The uniqueness of the mountain gorilla makes this area very popular among tourists who don’t mind to pay a park fee from 300 US$ up to even 1500 US$ per person187 to see these impressive animals! It isn’t only the entrance fee, but also all other revenue and employment generated from these visiting tourists that give the park such high economic importance. Income from tourism has contributed to development at the local, regional, and national levels. To give an example of the importance of tourism: Led by nature-based tourism focusing on mountain gorilla viewing, the tourism sector in Rwanda has risen to the largest foreign exchange earner, followed by coffee and tea, generating more than 438 million US$ annually, or 14.9% of its GDP in 2018. The presence of such a valuable tourism revenue source in this fragile mountain forests ensures that these critical habitats are protected, thus fulfilling their valuable ecological function including local climate regulation, water catchment, and natural resources for local communities.
Despite years of political crisis and civil war in the region, the need for revenue from ape-related tourism has led all countries/ sides in the conflict to cooperate in protecting the apes and their habitat. Kalpers, a former staff member from the International Gorilla Conservation Program (IGCP), contributes to the survival of the gorillas in the Democratic Republic of Congo to several factors, including the size of the reserve. The entire Virunga massif is relatively small (437 km2), which makes it relatively easy to control. The gorillas are also protected through the Virunga culture, which doesn’t allow the communities to eat gorilla meat. Another reason why the local people prefer to eat other wildlife instead of gorillas is because they recognize their economic value. The national and local authorities of the three countries sharing the Virunga forest block have adopted Gorilla Tourism as an important economic resource.
The conservation strategies developed in the past three decades have had a very sustainable impact on local people’s attitudes. The mutual importance for tourism related revenue resulted in the unusual cooperation between citizens from Democratic Republic of Congo, Rwanda, and Uganda to protect the mountain gorillas around the Great Lakes Region. Even during the various phases of the conﬂict, many of the warring factions have shown commitment and invested resources to ensure that the gorillas were not harmed. Their mutual effort resulted in a slow but steady population growth of these endangered ape species!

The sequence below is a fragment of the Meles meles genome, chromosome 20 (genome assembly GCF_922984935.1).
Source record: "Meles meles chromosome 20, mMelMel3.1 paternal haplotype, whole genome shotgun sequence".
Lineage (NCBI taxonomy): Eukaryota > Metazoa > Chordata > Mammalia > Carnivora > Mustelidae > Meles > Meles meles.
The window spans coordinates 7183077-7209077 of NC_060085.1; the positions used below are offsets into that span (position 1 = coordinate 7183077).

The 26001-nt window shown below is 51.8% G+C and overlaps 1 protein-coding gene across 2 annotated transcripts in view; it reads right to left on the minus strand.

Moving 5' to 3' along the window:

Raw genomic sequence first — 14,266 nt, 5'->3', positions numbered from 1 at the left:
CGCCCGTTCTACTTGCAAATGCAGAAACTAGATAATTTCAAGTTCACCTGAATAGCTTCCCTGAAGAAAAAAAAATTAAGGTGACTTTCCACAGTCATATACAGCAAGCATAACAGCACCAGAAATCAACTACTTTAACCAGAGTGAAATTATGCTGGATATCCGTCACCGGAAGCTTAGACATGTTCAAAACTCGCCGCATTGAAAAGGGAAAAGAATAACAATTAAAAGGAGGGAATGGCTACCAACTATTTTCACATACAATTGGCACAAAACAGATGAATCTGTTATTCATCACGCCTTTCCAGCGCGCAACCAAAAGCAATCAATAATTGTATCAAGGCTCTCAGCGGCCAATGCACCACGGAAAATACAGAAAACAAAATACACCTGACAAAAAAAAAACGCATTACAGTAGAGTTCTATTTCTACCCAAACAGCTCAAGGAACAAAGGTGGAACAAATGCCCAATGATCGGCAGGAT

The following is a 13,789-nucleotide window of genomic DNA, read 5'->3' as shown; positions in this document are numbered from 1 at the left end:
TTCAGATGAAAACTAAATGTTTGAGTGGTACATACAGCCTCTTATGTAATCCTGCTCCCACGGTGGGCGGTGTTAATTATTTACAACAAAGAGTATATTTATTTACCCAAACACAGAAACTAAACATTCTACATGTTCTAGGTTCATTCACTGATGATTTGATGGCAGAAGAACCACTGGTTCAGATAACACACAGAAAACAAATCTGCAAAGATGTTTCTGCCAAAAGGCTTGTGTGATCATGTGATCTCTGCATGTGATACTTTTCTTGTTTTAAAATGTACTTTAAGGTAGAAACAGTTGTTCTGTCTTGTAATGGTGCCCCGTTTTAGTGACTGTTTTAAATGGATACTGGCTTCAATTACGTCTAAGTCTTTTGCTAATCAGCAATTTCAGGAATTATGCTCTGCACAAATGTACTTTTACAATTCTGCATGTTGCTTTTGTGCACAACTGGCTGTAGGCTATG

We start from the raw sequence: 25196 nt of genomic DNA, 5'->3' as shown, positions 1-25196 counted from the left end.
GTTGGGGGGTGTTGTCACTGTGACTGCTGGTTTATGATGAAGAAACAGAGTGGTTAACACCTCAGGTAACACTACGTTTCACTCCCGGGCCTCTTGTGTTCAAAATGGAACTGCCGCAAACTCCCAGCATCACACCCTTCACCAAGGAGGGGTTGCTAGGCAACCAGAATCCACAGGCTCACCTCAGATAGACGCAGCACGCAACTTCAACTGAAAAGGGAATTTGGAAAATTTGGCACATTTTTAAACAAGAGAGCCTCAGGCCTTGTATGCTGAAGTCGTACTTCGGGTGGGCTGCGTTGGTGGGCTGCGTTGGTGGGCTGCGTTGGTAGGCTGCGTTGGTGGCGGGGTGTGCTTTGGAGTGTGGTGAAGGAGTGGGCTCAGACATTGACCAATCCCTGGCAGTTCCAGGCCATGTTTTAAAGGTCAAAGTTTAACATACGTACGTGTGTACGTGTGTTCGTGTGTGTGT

The conservation projects with orangutans and apes are great initiatives, but they do have one downside. This type of tourism is often very expensive and only focuses on high-end, rich tourists. It is understandable that conservation projects need money to sustain themselves, but it isn’t fair if splendid natural areas are only accessible to the rich. Focusing on only one type of tourist doesn’t make high-end eco-tourist initiatives very resilient to changes in tourist dynamics. Currently, during the Covid-19 crisis, there are no rich tourists traveling to expensive natural conservation projects. With only very limited foreign support and supervision it has been very difficult to estimate the damage this lack of international tourism is causing in many nature reserves. Since international travel and border restrictions are likely the last to be lifted, national tourism could help the tourist sector to restart. Something similar happened in Mexico after the H1N1 epidemic in 2009. However many high-end sustainable tourist initiatives are often way too expensive for normal national tourism, which makes them less sustainable. Another disadvantage of being too expensive for national tourism is that they miss the opportunity to create more awareness and support among their own population. The Izhcayluma Eco Lodge in Ecuador might offer a good example to learn from…